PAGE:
General Statutes 52-557f provides: LANDOWNER LIABILITY FOR RECREATIONAL USE OF LAND. DEFINITIONS. As used in sections 52-557f to 52-557i, inclusive: "(1) `Charge' means the admission price or fee asked in return for invitation or permission to enter or go upon the land; "(2) `Land' means land, roads, water, watercourses, private ways and buildings, structures, and machinery or equipment when attached to the realty; "(3) `Owner' means the possessor of a fee interest, a tenant, lessee, occupant or person in control of the premises; "(4) `Recreational purpose' includes, but is not limited to, any of the following, or any combination thereof: Hunting, fishing, swimming, boating, camping, picnicking, hiking, pleasure driving, nature study, water skiing, snow skiing, ice skating, sledding, hang gliding, sport parachuting, hot air ballooning and viewing or enjoying historical, archaeological, scenic or scientific sites." General Statutes 52-557g provides: LIABILITY OF OWNER OF LAND AVAILABLE TO PUBLIC FOR RECREATION; EXCEPTIONS. (a) Except as provided in section 52-557h, an owner of land who makes all or any part of the land available to the public without charge, rent, fee or other commercial service for recreational purposes owes no duty of care to keep the land, or the part thereof so made available, safe for entry or use by others for recreational purposes, or to give any warning of a dangerous condition, use, structure or activity on the land to persons entering for recreational purposes. "(b) Except as provided in section 52-557h, an owner of land who, either directly or indirectly, invites or permits without charge, rent, fee or other commercial service any person to use the land, or part thereof, for recreational purposes does not thereby: (1) Make any representation that the premises are safe for any purpose; (2) confer upon the person who enters or uses the land for recreational purposes the legal status of an invitee or licensee to whom a duty of care is owed; or (3) assume responsibility for or incur liability for any injury to person or property caused by an act or omission of the owner. "(c) Unless otherwise agreed in writing, the provisions of subsections (a) and (b) of this section shall be deemed applicable to the duties and liability of an owner of land leased to the state or any subdivision thereof for recreational purposes." General Statutes 52-557h provides: "OWNER LIABLE, WHEN. Nothing in sections 52-557f to 52-557i, inclusive, limits in any way the liability of any owner of land which otherwise exists: (1) For wilful or malicious failure to guard or warn against a dangerous condition, use, structure or activity; (2) for injury suffered in any case where the owner of land charges the person or persons who enter or go on the land for the recreational use thereof, except that, in the case of land leased to the state or a subdivision thereof, any consideration received by the owner for the lease shall not be deemed a charge within the meaning of this section." General Statutes 52-557i provides: "OBLIGATION OF USER OF LAND. Nothing in sections 52-557f to 52-557i, inclusive, shall be construed to relieve any person using the land of another for recreational purposes from any obligation which he may have in the absence of said sections to exercise care in his use of such land and in his activities thereon, or from the legal consequences of failure to employ such care."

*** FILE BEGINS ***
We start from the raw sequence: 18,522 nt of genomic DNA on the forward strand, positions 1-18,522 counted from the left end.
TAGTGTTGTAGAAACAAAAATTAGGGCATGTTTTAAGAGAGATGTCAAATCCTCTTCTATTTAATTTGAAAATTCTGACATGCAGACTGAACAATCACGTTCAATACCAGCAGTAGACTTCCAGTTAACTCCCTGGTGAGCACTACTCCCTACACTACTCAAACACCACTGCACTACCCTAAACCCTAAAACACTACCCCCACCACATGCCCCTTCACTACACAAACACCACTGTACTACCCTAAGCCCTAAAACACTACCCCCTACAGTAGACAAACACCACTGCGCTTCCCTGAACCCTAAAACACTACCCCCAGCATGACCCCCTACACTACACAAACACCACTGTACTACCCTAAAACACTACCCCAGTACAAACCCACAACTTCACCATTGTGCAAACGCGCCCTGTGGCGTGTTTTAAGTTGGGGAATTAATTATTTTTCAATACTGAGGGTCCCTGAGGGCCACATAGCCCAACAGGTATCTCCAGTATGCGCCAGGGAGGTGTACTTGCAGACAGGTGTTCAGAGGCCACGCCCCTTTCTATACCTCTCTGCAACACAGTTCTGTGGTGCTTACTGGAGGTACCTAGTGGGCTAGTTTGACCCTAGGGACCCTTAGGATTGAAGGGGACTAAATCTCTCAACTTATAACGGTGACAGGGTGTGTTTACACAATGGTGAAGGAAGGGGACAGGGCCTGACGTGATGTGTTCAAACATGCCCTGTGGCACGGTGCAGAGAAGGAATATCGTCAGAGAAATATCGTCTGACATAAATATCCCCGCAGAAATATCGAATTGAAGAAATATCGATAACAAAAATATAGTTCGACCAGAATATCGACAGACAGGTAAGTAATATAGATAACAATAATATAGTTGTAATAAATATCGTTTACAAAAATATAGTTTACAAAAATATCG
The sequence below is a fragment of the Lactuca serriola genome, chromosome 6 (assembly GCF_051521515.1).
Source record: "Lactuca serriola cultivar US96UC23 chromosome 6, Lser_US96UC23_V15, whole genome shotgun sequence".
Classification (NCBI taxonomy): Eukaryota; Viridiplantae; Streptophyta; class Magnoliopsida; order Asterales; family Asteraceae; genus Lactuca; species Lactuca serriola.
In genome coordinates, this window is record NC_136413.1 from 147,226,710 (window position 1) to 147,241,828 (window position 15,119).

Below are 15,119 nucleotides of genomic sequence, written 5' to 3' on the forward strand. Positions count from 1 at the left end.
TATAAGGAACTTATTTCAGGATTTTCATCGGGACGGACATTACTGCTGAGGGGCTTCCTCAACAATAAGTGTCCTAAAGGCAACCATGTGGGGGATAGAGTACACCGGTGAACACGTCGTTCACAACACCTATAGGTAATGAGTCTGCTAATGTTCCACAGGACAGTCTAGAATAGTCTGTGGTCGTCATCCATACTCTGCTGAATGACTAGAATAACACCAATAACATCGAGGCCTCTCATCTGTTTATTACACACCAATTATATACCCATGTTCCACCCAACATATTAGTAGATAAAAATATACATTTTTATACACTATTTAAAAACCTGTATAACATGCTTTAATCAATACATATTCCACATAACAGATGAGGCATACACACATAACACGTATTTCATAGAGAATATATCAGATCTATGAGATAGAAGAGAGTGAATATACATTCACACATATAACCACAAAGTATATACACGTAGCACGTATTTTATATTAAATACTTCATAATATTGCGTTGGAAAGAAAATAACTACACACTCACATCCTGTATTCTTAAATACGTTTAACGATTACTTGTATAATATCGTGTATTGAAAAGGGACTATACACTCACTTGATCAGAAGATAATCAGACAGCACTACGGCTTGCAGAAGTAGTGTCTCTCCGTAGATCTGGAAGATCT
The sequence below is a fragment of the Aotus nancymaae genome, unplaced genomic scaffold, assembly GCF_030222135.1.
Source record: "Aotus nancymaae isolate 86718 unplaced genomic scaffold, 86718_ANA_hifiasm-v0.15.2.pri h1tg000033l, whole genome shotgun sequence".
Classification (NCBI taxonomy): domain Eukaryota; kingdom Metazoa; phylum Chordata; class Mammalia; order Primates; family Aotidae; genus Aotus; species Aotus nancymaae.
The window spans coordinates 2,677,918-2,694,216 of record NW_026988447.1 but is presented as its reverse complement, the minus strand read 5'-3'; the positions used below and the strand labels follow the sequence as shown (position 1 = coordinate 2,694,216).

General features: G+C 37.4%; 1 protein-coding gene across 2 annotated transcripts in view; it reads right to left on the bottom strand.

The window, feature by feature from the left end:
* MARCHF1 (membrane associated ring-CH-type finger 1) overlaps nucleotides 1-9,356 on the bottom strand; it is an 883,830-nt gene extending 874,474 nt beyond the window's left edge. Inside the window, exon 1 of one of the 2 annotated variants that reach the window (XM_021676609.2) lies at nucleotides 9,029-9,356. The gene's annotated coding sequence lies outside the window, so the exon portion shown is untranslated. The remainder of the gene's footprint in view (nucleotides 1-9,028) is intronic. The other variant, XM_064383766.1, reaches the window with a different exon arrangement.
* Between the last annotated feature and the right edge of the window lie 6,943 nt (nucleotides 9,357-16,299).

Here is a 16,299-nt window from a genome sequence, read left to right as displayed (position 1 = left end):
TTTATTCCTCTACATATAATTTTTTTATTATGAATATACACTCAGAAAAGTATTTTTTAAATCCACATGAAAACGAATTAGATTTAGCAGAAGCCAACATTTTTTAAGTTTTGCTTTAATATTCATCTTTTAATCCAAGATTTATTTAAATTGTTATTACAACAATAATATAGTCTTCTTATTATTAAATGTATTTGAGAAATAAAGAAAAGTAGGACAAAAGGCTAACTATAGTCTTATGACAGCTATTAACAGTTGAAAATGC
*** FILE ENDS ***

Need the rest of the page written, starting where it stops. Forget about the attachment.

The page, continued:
An examination of the pleadings and affidavit supporting the motion for summary judgment discloses the following. On August 8, 1986, the named plaintiff, Keith T. Manning, a two year old boy, was playing at Pershing Park, a municipal park owned by the town of Bloomfield and open to the public without charge. While the named plaintiff was reaching into a large metal box where the town kept toys and other recreational items, the lid of the box fell on his thumb causing serious injuries. At the time of the incident, the town was conducting a summer recreational program for residents from the ages of six to thirteen; the named plaintiff was not enrolled or participating in that program. The defendant municipal employees managed and supervised the park and the summer recreational program at the park.